This much I know: If I am offered the choice to debate and exchange opinions or to actively practice, explore and discover in training, I will choose training every time! At least ninety eight out of a hundred times.
Hot air never won a fight and what you practice most you become good at.
The biggest danger, particularly in regards to Budo of any kind, is to end up believing untested theories and paying the price for such self-delusion.
That’s why we train and must keep training, to keep refining and stripping away the mental excrescences that get in the way of natural awakening, clarity of mind and effective skill.
On this basis we cannot be acrimonious about the cards dealt us by birth, ancestry or genes, but rather learn to use what we have been dealt.
That’s the journey and there is no arrival for anyone.
It’s just a journey.
We train for today.
“Champeen Of All The World” is a fiction. And it’s not worth finding this out when you end up walking on your heels.
But for the quietly persistent, the mountaintop can be experienced without such excessive striving as the unprepared would attempt. Rather, having earned the credit, often, when you least expect it, the mountaintop will come to you. And you will be offered a glimpse of that view anyhow.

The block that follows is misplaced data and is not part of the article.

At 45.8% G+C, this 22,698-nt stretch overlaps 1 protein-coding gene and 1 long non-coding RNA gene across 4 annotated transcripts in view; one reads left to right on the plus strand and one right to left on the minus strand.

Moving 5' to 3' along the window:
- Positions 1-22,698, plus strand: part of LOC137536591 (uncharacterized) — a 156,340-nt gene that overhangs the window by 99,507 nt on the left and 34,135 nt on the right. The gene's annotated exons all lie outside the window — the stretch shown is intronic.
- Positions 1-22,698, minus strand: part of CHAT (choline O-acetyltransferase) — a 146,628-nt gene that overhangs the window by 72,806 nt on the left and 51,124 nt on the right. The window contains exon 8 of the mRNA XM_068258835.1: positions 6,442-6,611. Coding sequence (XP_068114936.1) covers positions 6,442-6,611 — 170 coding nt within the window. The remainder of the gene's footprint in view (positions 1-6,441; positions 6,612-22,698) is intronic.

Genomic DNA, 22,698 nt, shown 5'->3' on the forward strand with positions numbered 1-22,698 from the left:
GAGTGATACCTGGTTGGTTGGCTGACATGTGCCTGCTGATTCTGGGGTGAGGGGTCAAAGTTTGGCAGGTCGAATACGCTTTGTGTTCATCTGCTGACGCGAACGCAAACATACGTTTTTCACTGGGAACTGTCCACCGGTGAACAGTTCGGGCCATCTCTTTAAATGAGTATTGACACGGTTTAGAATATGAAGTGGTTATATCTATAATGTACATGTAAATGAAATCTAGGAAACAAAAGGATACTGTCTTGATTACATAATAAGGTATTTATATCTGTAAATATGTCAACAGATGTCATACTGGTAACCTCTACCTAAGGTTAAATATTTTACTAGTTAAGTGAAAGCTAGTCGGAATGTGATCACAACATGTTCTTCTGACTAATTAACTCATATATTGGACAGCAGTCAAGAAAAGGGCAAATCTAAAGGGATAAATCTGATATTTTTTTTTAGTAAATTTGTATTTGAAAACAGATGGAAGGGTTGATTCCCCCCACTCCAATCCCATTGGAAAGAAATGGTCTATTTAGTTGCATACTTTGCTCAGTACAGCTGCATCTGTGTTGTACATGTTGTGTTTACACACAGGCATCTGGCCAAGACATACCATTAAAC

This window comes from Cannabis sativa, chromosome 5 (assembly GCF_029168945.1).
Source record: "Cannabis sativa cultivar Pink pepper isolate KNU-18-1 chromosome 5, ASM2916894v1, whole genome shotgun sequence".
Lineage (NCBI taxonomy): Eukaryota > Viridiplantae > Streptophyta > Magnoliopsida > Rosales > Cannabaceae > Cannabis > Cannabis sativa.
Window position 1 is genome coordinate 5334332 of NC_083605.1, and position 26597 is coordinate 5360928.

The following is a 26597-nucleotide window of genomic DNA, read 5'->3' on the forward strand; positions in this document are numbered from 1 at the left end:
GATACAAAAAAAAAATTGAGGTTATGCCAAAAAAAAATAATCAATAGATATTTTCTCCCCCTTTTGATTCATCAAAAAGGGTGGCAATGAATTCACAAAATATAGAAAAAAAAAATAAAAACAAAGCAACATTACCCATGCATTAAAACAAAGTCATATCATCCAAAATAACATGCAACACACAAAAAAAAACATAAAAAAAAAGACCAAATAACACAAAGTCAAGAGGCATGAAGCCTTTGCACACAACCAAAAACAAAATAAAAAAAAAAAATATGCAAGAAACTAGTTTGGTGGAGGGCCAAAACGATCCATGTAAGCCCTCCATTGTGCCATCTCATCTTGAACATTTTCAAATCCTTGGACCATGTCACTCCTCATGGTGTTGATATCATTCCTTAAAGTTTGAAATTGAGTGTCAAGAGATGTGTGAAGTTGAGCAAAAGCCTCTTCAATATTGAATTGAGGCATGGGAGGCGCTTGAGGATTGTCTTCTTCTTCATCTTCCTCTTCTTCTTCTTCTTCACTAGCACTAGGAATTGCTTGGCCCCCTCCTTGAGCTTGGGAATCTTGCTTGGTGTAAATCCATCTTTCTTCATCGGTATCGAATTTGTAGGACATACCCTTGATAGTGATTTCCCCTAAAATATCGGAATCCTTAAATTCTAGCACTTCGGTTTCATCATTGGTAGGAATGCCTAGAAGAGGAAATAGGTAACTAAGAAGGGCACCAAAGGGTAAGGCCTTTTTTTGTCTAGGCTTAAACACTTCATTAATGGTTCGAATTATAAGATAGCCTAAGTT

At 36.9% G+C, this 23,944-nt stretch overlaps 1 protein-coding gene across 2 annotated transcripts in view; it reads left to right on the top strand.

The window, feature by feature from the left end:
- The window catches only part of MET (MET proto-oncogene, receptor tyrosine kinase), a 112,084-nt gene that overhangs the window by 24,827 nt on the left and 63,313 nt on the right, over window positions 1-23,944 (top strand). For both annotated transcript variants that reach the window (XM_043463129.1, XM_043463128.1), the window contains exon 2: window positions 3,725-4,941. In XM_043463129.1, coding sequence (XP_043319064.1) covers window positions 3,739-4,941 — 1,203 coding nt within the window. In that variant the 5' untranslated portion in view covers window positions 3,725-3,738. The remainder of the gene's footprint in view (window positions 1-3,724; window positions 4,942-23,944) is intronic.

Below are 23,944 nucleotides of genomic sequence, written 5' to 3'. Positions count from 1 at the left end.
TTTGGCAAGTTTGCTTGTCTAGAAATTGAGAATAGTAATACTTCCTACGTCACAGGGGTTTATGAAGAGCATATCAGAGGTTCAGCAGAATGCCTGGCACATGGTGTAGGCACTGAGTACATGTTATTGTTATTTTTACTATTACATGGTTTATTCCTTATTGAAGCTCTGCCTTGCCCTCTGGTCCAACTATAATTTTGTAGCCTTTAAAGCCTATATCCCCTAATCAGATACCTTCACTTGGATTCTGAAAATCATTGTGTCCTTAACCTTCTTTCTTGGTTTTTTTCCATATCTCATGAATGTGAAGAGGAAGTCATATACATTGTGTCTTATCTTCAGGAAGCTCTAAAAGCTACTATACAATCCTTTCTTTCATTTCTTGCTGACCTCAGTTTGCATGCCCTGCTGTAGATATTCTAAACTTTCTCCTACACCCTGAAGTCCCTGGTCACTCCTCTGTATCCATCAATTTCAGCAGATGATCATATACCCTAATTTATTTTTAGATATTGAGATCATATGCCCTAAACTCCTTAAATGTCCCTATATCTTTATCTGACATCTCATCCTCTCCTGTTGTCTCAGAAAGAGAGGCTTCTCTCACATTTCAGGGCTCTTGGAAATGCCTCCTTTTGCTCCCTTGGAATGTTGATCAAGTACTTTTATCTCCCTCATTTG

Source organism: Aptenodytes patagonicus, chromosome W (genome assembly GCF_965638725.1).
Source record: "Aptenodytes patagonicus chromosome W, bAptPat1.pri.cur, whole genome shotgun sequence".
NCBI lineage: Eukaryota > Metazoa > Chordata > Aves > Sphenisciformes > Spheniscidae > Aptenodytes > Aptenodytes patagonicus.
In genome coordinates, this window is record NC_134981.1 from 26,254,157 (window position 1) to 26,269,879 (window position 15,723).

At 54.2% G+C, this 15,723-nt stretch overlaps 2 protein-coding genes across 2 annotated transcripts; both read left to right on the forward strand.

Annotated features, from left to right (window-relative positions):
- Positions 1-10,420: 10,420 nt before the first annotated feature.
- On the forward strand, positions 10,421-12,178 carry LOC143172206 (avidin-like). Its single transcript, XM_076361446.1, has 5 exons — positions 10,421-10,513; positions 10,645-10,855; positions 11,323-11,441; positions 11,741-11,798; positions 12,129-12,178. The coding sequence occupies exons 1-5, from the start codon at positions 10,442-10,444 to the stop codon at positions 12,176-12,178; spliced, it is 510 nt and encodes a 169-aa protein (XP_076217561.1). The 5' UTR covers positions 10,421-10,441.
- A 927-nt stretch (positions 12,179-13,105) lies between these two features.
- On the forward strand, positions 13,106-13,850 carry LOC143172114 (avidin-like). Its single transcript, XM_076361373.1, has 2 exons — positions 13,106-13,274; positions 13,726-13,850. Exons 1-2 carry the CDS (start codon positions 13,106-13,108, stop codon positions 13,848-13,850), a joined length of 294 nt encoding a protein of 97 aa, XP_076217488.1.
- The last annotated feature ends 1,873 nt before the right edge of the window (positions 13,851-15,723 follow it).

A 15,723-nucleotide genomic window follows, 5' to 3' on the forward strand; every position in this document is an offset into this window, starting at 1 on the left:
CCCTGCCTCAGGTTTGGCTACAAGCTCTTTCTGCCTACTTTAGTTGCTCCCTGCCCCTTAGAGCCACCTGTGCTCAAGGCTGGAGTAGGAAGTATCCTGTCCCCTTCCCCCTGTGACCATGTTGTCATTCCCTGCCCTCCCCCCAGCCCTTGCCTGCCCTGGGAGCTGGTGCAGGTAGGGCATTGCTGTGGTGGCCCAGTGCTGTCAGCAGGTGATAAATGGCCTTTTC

An old Chinese saying which was later sung in a song states:“First there is a mountain. Then there is no mountain. Then there is.” Bruce Lee paraphrased it as:“Before I studied the art, a punch to me was just a punch, a kick just a kick. After I learned the art, a punch was no longer a punch, a kick no longer a kick. Now that I’ve understood the art, a punch is just a punch, a kick just a kick. The height of cultivation is really nothing special. It is merely simplicity; the ability to express the utmost with the minimum.”
Resistance to the great flow which is the universal river of life, Kannagara no Michi, is futile. Only persistence makes changes. It is the Way of Nature, Life and the Universe and transcends all theories.